The United Republic of Tanzania (Swahili: Jamhuri ya Muungano wa Tanzania) is a country located in East Africa. As the name implies, the country is sort of a federation between the large mainland portion, Tanganyika, and the offshore archipelago of Zanzibar, hence "Tanzania". This merger has only been achieved recently, and thus, beforehand, the two polities had separate histories and fall-and-downs.
Originally inhabited by click language-speaking hunter-gatherers, Tanganyika saw the movement of Bantu and Nilotic peoples from present-day Cameroon and South Sudan, respectively, who mixed in to form a cooperative trading community. At the same time, Arab traders from Yemen went to Zanzibar and coastal Tanganyika to trade with the local peoples, among them the Swahilis (a subgroup of the Bantus), whom they influenced greatly in culture, language, and religion; it's estimated that Islam was already practiced in the so-called Swahili Coast since the 8th century.
Later, the Portuguese conquered the Swahili Coast and Zanzibar, and held sway for 200 years. They benefited immensely from the lucrative spice trade there. Zanzibar became known as "Spice Islands", sharing that title with the Moluccan archipelago in present-day Indonesia. However, they were driven back by an Omani sultan who moved his capital from Oman to Zanzibar City, where he allowed a massive slave trade among the holders, including the infamous Tippu Tip, who was said to own over 10,000 slaves. Meanwhile, the inland Tanganyika was conquered by the German Empire (as were Rwanda and Burundi), who ruled until they lost World War I, at which point the British took over the region as part of the League of Nations mandate, though they administered it separately from Zanzibar, which they already ruled as protectorate above the archipelago's sultanate.
The British kept both as practically colonies well through World War II until 1961 and 1963, respectively, when they took notice of Tanganyika and Zanzibar's nationalistic petitions and granted them independence. Meanwhile, Zanzibar had been undergoing upheavals in an attempt to remove the Arab sultans from exercising an absolute monarchical rule over the archipelago, and the sultanate was toppled in 1964 in a popular revolution. The revolutionary government decided to merge with Tanganyika, though against many Zanzibaris' wish. Thus, the modern state of Tanzania was born.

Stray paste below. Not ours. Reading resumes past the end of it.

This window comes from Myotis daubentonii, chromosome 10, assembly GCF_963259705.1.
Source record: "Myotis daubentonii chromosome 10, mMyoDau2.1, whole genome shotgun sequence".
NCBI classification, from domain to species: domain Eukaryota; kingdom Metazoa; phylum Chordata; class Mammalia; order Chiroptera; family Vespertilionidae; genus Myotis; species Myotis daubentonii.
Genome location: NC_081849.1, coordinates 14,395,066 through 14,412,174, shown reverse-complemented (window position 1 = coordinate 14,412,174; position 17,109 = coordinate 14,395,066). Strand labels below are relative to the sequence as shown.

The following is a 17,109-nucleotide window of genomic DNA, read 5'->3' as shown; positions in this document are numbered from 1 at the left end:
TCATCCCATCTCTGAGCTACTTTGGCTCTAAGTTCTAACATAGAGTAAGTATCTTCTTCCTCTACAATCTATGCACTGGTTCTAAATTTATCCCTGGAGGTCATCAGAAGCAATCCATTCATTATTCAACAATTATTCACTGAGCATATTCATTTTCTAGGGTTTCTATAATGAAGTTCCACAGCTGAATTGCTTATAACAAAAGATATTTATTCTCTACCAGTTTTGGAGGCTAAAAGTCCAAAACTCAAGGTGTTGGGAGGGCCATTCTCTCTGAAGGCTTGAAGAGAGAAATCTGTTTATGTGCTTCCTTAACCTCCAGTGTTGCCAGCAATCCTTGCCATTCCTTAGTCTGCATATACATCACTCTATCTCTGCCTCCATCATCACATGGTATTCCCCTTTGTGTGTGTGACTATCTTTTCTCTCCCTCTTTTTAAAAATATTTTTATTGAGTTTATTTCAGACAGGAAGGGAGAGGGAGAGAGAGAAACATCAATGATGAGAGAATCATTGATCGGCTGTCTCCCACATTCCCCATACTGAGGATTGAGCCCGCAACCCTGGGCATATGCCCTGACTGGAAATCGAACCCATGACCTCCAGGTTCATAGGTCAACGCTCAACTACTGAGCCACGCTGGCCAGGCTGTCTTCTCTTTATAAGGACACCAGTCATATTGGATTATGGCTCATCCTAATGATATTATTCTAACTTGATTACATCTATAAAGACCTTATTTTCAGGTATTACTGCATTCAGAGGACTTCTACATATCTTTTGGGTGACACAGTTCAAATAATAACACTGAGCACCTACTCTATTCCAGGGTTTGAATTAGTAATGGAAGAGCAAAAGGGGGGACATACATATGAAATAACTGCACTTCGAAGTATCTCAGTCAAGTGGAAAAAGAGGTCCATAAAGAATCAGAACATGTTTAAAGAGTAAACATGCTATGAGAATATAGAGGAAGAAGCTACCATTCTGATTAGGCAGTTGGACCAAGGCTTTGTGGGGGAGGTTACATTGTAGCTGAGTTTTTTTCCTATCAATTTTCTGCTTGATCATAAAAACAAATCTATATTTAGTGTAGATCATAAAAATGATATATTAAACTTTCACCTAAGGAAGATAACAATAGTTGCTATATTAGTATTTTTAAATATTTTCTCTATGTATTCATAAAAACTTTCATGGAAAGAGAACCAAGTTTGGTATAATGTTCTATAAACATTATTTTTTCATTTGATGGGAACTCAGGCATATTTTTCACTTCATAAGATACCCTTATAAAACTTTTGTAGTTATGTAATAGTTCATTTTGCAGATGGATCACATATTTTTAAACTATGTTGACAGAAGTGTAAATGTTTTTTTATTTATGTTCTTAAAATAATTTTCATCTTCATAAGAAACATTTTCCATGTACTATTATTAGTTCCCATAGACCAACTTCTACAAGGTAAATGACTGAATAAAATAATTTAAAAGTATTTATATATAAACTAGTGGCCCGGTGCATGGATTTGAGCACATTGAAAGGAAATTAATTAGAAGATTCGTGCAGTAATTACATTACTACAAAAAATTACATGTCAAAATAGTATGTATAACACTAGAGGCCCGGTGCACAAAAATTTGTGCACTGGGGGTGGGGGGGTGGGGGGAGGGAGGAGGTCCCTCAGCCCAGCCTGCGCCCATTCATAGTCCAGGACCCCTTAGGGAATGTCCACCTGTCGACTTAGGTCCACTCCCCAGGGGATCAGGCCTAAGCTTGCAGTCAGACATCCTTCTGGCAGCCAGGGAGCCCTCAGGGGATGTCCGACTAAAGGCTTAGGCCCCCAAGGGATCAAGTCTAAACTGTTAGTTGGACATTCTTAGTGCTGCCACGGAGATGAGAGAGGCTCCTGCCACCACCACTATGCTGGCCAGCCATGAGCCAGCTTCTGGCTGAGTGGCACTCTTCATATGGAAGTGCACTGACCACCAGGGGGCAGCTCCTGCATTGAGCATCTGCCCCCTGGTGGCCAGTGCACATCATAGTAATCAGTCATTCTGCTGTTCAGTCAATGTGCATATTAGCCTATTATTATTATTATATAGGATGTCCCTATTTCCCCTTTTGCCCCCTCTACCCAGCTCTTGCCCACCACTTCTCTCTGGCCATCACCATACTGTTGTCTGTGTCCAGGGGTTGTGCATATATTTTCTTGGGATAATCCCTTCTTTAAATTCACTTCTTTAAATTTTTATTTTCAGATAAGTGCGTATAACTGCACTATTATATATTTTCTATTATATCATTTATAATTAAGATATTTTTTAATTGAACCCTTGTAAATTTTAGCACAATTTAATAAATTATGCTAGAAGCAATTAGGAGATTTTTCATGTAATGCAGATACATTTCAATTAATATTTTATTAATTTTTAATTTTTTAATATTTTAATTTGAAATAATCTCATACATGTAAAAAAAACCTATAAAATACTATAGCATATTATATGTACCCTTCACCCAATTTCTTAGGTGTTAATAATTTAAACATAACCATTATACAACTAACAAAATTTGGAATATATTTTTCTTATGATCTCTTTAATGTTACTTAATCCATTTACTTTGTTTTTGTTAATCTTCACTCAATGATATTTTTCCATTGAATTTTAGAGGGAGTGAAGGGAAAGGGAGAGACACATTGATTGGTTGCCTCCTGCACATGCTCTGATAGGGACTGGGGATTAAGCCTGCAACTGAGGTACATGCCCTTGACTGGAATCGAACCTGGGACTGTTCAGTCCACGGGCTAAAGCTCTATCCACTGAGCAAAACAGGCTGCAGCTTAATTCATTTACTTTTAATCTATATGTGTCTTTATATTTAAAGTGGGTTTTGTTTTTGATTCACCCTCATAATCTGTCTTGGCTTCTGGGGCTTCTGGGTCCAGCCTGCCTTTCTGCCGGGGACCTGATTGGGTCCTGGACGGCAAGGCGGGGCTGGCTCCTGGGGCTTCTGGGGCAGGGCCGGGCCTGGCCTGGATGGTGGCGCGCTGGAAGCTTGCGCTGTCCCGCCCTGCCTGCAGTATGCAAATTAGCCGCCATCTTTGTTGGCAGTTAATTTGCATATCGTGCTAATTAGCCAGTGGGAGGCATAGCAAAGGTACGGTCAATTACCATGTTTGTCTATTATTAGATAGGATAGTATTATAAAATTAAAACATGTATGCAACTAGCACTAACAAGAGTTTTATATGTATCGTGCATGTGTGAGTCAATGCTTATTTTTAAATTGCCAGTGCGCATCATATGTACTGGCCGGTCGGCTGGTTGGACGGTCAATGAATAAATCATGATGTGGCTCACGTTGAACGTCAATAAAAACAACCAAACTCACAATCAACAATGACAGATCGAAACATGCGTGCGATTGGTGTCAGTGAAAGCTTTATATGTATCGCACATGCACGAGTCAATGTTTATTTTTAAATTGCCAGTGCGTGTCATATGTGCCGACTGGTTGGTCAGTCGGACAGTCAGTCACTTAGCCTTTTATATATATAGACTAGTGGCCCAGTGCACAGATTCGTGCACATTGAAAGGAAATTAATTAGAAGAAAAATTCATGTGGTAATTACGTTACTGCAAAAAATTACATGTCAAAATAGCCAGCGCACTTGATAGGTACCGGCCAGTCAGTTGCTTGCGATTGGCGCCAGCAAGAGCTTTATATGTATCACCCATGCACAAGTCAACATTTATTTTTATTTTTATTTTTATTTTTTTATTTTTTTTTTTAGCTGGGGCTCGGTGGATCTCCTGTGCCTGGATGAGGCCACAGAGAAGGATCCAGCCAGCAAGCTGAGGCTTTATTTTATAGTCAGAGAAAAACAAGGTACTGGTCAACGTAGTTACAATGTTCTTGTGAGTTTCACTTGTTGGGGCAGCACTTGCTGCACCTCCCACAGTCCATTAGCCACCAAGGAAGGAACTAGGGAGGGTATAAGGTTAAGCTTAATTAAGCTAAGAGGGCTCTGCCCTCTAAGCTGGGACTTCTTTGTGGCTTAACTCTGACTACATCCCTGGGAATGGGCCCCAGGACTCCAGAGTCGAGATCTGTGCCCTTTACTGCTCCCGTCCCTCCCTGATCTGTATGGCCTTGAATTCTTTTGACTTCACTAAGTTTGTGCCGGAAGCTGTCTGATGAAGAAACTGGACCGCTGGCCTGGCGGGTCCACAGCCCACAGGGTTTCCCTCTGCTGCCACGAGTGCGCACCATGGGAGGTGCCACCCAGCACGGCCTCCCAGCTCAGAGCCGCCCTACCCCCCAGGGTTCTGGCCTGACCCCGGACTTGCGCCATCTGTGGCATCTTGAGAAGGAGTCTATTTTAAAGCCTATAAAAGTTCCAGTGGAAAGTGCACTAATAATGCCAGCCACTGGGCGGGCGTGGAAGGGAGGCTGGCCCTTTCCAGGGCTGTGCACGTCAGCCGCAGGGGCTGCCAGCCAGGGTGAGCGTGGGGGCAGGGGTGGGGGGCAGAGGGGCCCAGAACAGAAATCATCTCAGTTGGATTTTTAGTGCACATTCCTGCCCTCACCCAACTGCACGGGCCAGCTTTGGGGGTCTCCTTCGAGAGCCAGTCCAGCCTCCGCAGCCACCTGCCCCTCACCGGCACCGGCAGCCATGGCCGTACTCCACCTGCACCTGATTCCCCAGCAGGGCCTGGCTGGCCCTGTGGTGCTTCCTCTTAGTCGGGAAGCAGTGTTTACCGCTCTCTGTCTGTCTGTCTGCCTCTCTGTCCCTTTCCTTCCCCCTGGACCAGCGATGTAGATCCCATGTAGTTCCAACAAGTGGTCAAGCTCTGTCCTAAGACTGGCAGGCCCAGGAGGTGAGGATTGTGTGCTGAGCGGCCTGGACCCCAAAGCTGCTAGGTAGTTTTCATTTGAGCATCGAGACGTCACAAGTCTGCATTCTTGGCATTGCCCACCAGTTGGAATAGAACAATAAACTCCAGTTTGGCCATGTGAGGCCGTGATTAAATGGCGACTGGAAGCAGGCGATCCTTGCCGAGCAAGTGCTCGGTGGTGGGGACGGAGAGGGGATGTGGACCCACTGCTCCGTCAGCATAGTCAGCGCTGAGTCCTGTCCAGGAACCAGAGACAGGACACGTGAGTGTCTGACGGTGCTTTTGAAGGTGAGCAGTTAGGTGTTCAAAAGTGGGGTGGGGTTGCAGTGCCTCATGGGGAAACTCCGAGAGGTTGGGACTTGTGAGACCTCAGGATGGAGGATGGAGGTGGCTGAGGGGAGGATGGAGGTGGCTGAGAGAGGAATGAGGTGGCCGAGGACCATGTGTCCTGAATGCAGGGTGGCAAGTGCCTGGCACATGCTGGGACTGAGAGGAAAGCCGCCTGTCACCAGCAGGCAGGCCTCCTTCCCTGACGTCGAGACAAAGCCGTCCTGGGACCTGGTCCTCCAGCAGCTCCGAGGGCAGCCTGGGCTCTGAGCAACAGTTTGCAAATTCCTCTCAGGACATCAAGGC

Since independence and merger, the country has been ruled by a one-party state, which completely banned opposition under socialist and pan-African ideology until 1994. The country is currently struggling from massive poverty, underperforming economy, underdeveloped infrastructure, and inadequate water and sanitation.
Tanzania is famous for having pretty much Africa's stereotypes as shown in the media all in one border, except for the eternal not-so-civil wars/squabbles (for those, look for Democratic Republic of the Congo): there's the tribal clans of the hunter-gatherers, untamed savannahs (the Serengeti Plains, which see the world's largest concentration of large mammals on Earth), the majestic highlands of the northeast (home of Africa's highest peak, Mount Kilimanjaro), wild rivers and lakes (Tanzania contains all Great Lakes: Victoria, Tanganyika, and Malawi), medinas (the Swahili Coast and Zanzibar), and so on. If you watch any movies that show savannahs with wildebeests, zebras, lions, and hippos with mountains in the background, chances are it's modeled after somewhere in Tanzania. Indeed, most of the country has been designated as protected areas due to such a rich natural heritage, and whenever someone tries to disrupt the harmony, everyone outside and inside the country will flare up, even if the one who does that is the government itself.
Counterbalancing its high biodiversity, the country is also not shy in the demographic department; there are over 125 ethnic groups recorded in the country. Not one holds majority over each other, though most of them are either are either of the Bantu or Nilotic ethno-linguistic groups, which greatly simplify the composition. In the religion side, it's evenly split between all components: Muslims constitute 35%, mostly the Swahilis who are the majority of the country's cultural capital city Dar es Salaam, Christians 30%, and traditional religions the rest. The autonomous Zanzibar, though, is nearly 100% Muslim.
Relevant works from Tanzania include:
The Tanzanian flag